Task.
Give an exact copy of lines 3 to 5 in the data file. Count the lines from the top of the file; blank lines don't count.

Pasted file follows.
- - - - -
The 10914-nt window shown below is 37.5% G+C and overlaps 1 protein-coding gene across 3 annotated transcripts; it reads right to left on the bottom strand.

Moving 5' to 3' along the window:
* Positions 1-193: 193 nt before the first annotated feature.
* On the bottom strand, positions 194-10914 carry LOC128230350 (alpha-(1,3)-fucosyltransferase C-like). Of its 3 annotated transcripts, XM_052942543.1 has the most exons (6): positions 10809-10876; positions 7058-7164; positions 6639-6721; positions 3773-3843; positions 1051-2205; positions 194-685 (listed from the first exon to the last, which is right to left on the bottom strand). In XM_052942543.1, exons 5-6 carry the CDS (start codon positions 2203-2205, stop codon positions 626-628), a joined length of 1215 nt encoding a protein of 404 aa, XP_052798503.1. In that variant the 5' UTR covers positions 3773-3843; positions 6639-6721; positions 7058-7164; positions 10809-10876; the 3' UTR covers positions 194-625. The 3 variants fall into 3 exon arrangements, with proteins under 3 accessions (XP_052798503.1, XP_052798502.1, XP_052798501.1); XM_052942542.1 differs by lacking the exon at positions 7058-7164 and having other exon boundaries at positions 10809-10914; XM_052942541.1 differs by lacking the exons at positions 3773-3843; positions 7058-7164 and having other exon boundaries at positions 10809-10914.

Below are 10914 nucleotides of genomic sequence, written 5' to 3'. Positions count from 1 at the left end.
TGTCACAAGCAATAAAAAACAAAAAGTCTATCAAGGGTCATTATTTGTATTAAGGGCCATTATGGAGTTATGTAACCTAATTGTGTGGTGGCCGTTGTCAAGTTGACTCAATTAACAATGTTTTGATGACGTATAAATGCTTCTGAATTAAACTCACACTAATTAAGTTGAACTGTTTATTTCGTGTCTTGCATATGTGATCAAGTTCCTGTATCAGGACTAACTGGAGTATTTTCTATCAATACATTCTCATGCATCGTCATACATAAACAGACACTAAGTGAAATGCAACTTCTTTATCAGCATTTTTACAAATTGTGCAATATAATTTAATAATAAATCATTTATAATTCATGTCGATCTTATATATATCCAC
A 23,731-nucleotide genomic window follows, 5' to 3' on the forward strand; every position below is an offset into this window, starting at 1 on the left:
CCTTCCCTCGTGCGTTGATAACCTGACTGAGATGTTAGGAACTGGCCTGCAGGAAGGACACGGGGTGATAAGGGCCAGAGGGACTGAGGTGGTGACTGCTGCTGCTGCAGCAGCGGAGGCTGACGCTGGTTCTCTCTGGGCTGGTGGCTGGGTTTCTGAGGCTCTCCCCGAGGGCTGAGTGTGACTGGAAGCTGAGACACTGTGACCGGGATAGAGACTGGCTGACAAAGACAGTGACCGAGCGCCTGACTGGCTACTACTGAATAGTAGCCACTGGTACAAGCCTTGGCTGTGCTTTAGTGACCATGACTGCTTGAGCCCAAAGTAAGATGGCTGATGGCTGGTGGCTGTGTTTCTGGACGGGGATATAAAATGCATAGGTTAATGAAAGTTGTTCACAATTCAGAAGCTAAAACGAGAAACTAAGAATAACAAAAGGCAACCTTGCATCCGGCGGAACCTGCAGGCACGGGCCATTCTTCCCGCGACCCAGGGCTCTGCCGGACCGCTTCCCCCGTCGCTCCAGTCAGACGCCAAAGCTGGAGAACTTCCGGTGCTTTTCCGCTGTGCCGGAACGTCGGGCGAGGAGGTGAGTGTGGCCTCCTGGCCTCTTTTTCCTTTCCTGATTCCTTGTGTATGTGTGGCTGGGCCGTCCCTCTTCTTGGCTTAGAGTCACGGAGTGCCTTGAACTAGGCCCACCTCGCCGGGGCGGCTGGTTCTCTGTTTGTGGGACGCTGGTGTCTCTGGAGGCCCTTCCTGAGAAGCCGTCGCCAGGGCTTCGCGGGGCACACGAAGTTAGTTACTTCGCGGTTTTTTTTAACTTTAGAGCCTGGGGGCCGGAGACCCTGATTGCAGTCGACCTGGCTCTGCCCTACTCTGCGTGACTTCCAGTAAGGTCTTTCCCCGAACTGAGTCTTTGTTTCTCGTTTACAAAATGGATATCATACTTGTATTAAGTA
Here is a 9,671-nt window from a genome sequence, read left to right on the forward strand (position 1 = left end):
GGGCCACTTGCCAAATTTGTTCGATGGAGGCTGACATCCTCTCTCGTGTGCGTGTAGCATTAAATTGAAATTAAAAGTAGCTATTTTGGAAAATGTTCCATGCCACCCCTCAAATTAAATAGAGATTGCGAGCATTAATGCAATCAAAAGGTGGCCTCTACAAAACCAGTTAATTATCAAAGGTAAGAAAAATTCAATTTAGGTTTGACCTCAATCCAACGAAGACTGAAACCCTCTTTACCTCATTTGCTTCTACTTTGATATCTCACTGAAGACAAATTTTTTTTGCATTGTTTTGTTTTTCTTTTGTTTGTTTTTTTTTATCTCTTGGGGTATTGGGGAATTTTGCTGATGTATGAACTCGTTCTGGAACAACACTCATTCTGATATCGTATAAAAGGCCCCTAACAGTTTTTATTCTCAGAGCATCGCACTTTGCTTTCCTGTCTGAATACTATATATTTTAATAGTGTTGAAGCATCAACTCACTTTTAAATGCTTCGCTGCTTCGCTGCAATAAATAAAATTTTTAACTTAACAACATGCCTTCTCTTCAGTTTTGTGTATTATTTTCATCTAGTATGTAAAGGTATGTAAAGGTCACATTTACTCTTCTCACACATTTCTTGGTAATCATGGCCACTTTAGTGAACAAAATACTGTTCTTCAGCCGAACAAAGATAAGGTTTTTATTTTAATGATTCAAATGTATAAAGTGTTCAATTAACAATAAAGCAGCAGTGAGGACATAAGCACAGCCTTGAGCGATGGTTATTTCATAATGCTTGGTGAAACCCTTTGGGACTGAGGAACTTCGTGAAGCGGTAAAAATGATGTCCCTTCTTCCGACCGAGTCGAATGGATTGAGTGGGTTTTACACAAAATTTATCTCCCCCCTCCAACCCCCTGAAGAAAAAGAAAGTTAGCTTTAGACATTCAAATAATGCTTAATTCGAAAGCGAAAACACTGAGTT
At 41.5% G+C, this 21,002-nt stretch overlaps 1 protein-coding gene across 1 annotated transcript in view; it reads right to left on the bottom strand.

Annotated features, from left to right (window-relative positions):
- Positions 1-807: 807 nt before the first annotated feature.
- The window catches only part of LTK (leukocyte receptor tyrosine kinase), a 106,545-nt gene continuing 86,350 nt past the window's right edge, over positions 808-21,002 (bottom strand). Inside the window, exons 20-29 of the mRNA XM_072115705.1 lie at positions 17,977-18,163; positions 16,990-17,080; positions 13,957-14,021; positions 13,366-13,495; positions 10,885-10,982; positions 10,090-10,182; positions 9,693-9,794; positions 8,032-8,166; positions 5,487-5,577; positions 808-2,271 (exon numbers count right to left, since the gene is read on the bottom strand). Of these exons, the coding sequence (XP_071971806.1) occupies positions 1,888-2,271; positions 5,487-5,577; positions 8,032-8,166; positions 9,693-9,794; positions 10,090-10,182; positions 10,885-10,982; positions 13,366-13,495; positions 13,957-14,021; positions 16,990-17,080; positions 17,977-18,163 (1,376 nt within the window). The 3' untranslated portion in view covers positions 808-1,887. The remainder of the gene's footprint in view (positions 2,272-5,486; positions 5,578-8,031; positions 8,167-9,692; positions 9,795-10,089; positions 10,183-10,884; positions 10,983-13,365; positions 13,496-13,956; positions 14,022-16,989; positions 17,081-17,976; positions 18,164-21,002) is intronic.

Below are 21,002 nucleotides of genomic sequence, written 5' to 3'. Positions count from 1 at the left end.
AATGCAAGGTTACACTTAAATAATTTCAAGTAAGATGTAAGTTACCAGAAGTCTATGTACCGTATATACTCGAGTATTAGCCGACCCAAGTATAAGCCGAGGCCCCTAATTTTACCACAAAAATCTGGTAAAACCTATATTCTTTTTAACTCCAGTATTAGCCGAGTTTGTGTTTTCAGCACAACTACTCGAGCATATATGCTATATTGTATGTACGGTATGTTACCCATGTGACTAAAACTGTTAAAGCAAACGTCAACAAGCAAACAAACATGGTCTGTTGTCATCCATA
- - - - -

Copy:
* Positions 1-193: 193 nt before the first annotated feature.
* On the bottom strand, positions 194-10914 carry LOC128230350 (alpha-(1,3)-fucosyltransferase C-like). Of its 3 annotated transcripts, XM_052942543.1 has the most exons (6): positions 10809-10876; positions 7058-7164; positions 6639-6721; positions 3773-3843; positions 1051-2205; positions 194-685 (listed from the first exon to the last, which is right to left on the bottom strand). In XM_052942543.1, exons 5-6 carry the CDS (start codon positions 2203-2205, stop codon positions 626-628), a joined length of 1215 nt encoding a protein of 404 aa, XP_052798503.1. In that variant the 5' UTR covers positions 3773-3843; positions 6639-6721; positions 7058-7164; positions 10809-10876; the 3' UTR covers positions 194-625. The 3 variants fall into 3 exon arrangements, with proteins under 3 accessions (XP_052798503.1, XP_052798502.1, XP_052798501.1); XM_052942542.1 differs by lacking the exon at positions 7058-7164 and having other exon boundaries at positions 10809-10914; XM_052942541.1 differs by lacking the exons at positions 3773-3843; positions 7058-7164 and having other exon boundaries at positions 10809-10914.

Below are 10914 nucleotides of genomic sequence, written 5' to 3'. Positions count from 1 at the left end.